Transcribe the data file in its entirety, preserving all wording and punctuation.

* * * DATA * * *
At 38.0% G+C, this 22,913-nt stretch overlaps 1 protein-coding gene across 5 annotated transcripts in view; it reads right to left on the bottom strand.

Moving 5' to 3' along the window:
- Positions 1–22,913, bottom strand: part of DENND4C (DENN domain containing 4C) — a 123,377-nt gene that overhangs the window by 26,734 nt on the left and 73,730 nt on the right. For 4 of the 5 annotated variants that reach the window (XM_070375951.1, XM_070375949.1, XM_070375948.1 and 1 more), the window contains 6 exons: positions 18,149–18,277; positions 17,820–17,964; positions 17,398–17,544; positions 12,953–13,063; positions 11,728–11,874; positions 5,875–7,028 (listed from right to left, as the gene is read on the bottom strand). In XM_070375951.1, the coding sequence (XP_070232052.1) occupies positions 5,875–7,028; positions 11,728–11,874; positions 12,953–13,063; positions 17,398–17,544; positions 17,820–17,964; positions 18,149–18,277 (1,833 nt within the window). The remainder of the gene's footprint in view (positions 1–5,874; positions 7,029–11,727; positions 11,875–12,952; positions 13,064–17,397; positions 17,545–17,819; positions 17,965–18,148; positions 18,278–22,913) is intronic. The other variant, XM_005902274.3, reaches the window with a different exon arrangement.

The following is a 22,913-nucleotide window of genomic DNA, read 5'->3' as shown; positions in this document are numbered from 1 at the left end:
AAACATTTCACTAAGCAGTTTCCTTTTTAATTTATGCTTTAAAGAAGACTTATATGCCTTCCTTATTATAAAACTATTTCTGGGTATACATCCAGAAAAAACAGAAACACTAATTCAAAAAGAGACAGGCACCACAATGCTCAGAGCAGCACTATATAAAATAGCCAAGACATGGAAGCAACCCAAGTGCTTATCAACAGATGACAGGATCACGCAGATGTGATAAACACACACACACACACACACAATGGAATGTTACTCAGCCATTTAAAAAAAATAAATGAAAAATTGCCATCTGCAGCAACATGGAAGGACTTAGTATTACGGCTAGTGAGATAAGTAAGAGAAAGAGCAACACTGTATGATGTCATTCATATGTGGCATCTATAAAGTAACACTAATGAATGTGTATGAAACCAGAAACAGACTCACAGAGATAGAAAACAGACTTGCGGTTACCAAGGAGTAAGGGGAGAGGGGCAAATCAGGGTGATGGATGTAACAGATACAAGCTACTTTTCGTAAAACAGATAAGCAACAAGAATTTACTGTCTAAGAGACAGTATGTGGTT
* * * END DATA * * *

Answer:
At 38.0% G+C, this 22,913-nt stretch overlaps 1 protein-coding gene across 5 annotated transcripts in view; it reads right to left on the bottom strand.

Moving 5' to 3' along the window:
- Positions 1–22,913, bottom strand: part of DENND4C (DENN domain containing 4C) — a 123,377-nt gene that overhangs the window by 26,734 nt on the left and 73,730 nt on the right. For 4 of the 5 annotated variants that reach the window (XM_070375951.1, XM_070375949.1, XM_070375948.1 and 1 more), the window contains 6 exons: positions 18,149–18,277; positions 17,820–17,964; positions 17,398–17,544; positions 12,953–13,063; positions 11,728–11,874; positions 5,875–7,028 (listed from right to left, as the gene is read on the bottom strand). In XM_070375951.1, the coding sequence (XP_070232052.1) occupies positions 5,875–7,028; positions 11,728–11,874; positions 12,953–13,063; positions 17,398–17,544; positions 17,820–17,964; positions 18,149–18,277 (1,833 nt within the window). The remainder of the gene's footprint in view (positions 1–5,874; positions 7,029–11,727; positions 11,875–12,952; positions 13,064–17,397; positions 17,545–17,819; positions 17,965–18,148; positions 18,278–22,913) is intronic. The other variant, XM_005902274.3, reaches the window with a different exon arrangement.

The following is a 22,913-nucleotide window of genomic DNA, read 5'->3' as shown; positions in this document are numbered from 1 at the left end:
AAACATTTCACTAAGCAGTTTCCTTTTTAATTTATGCTTTAAAGAAGACTTATATGCCTTCCTTATTATAAAACTATTTCTGGGTATACATCCAGAAAAAACAGAAACACTAATTCAAAAAGAGACAGGCACCACAATGCTCAGAGCAGCACTATATAAAATAGCCAAGACATGGAAGCAACCCAAGTGCTTATCAACAGATGACAGGATCACGCAGATGTGATAAACACACACACACACACACACAATGGAATGTTACTCAGCCATTTAAAAAAAATAAATGAAAAATTGCCATCTGCAGCAACATGGAAGGACTTAGTATTACGGCTAGTGAGATAAGTAAGAGAAAGAGCAACACTGTATGATGTCATTCATATGTGGCATCTATAAAGTAACACTAATGAATGTGTATGAAACCAGAAACAGACTCACAGAGATAGAAAACAGACTTGCGGTTACCAAGGAGTAAGGGGAGAGGGGCAAATCAGGGTGATGGATGTAACAGATACAAGCTACTTTTCGTAAAACAGATAAGCAACAAGAATTTACTGTCTAAGAGACAGTATGTGGTT